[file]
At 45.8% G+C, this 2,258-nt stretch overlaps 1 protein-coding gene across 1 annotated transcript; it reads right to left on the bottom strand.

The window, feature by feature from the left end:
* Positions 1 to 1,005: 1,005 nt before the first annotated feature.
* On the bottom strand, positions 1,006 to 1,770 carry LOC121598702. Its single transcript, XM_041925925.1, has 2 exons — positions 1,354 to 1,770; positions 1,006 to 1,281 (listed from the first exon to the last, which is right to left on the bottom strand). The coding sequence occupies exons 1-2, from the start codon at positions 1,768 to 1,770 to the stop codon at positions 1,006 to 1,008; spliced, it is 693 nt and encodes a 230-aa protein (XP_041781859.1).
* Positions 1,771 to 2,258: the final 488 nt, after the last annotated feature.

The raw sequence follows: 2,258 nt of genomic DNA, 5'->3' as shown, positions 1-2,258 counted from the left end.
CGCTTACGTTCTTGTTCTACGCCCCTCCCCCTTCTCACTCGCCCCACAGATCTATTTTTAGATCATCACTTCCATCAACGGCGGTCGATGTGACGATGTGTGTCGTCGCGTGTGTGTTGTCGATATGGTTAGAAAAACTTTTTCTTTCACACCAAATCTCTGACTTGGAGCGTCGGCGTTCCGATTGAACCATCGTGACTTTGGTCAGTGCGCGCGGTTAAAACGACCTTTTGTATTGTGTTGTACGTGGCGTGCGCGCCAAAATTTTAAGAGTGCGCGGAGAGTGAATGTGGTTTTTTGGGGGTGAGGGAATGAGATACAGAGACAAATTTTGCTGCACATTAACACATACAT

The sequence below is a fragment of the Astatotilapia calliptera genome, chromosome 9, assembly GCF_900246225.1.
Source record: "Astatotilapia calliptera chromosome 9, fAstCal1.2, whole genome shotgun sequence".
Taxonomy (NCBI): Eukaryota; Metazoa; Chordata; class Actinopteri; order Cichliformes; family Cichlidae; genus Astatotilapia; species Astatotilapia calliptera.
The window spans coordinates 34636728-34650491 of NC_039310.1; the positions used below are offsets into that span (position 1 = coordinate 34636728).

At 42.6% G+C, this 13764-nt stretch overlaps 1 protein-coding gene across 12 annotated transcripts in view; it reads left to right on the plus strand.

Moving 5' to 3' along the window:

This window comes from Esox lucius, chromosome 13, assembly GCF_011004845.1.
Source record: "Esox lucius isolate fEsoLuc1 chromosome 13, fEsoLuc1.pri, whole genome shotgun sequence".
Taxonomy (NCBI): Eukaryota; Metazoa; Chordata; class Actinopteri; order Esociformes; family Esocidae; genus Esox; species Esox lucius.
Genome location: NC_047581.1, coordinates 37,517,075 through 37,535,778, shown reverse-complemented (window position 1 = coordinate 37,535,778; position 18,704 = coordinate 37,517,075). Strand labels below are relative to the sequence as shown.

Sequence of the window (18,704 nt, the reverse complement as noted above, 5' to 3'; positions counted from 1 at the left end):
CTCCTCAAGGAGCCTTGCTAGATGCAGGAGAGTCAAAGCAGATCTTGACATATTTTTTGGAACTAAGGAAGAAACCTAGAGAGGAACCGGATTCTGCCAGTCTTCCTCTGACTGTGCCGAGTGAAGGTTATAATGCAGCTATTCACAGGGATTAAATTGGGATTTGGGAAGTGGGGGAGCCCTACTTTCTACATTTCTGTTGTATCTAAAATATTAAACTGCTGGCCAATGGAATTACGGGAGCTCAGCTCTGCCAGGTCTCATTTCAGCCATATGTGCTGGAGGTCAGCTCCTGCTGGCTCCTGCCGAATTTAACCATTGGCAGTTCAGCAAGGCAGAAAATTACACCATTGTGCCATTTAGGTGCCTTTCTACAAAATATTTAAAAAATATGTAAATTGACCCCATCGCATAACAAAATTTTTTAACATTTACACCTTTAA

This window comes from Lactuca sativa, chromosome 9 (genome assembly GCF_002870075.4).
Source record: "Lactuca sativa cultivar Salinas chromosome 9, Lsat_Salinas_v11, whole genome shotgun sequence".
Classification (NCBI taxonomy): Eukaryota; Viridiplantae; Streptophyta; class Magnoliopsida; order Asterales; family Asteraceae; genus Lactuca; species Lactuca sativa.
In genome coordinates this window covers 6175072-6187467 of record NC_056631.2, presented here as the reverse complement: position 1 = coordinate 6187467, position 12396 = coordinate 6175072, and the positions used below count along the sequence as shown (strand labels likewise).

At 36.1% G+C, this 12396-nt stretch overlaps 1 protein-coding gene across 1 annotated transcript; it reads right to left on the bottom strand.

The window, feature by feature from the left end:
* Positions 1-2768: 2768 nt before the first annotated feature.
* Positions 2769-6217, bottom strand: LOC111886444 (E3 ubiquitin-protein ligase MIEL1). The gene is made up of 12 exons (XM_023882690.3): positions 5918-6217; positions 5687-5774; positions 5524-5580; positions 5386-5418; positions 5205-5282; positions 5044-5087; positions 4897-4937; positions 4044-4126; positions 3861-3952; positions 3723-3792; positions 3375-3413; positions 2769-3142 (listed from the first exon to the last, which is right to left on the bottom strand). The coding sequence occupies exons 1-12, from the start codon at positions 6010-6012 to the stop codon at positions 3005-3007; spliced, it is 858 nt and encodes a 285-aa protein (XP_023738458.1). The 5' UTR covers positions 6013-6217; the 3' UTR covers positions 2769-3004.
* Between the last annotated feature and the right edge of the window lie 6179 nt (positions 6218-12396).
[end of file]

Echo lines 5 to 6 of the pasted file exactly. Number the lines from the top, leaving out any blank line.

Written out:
* Positions 1,771 to 2,258: the final 488 nt, after the last annotated feature.

The raw sequence follows: 2,258 nt of genomic DNA, 5'->3' as shown, positions 1-2,258 counted from the left end.